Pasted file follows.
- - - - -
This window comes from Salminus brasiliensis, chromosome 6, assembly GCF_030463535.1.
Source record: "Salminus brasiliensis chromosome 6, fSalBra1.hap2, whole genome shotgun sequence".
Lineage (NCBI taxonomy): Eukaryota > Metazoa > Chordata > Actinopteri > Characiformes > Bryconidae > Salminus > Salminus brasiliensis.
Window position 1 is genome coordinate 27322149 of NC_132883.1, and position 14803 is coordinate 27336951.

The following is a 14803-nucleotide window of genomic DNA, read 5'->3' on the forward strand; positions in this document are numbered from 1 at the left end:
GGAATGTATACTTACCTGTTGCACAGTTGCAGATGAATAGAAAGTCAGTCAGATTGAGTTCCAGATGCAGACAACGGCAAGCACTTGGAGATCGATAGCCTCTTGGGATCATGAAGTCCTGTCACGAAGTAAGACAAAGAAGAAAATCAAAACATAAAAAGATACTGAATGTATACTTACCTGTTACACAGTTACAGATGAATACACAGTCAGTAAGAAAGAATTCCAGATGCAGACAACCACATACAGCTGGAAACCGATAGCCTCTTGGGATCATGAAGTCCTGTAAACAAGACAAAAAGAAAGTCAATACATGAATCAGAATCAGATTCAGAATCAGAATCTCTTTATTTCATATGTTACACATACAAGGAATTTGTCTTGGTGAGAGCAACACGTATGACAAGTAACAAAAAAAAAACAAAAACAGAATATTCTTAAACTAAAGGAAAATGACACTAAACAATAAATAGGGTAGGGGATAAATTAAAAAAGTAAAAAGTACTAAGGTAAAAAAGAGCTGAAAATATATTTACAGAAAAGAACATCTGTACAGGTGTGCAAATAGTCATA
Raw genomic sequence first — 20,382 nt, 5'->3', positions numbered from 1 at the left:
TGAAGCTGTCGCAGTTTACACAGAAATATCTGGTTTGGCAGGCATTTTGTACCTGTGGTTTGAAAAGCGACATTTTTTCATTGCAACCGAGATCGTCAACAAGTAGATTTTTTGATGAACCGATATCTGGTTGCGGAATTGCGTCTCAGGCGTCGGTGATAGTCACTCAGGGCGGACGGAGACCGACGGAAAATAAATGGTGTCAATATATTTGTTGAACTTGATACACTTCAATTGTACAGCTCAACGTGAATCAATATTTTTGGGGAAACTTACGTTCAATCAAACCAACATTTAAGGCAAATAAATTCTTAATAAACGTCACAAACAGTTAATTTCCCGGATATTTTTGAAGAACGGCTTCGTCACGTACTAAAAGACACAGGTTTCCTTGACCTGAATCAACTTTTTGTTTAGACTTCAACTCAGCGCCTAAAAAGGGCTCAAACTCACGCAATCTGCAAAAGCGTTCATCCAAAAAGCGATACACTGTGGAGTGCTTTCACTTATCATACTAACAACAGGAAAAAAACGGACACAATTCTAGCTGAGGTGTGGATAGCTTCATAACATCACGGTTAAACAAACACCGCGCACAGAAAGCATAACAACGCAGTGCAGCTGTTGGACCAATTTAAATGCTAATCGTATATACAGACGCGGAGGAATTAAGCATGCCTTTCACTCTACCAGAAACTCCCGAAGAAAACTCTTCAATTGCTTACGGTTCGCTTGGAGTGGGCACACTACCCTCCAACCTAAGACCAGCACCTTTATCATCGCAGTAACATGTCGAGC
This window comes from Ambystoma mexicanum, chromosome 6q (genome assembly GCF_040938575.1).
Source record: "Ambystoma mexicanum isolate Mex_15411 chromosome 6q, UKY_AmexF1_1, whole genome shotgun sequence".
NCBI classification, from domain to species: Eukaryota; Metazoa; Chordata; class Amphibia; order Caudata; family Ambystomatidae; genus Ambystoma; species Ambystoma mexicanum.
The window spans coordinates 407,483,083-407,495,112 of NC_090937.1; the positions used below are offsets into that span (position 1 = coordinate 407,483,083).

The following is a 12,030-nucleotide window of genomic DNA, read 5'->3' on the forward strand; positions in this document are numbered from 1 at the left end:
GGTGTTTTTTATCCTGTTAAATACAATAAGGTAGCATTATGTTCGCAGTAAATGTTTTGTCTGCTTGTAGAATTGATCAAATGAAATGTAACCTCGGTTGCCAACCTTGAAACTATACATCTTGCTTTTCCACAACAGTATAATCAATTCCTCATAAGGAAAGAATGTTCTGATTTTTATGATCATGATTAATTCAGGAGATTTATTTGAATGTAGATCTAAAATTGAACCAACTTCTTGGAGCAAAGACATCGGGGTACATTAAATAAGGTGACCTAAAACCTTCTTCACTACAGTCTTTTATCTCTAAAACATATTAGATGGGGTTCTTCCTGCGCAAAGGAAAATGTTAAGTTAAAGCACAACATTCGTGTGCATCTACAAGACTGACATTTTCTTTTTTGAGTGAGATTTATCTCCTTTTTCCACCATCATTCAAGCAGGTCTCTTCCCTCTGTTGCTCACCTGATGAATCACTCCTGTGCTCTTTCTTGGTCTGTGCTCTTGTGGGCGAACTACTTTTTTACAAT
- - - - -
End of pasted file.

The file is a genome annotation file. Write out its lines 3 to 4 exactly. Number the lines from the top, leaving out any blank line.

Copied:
Lineage (NCBI taxonomy): Eukaryota > Metazoa > Chordata > Actinopteri > Characiformes > Bryconidae > Salminus > Salminus brasiliensis.
Window position 1 is genome coordinate 27322149 of NC_132883.1, and position 14803 is coordinate 27336951.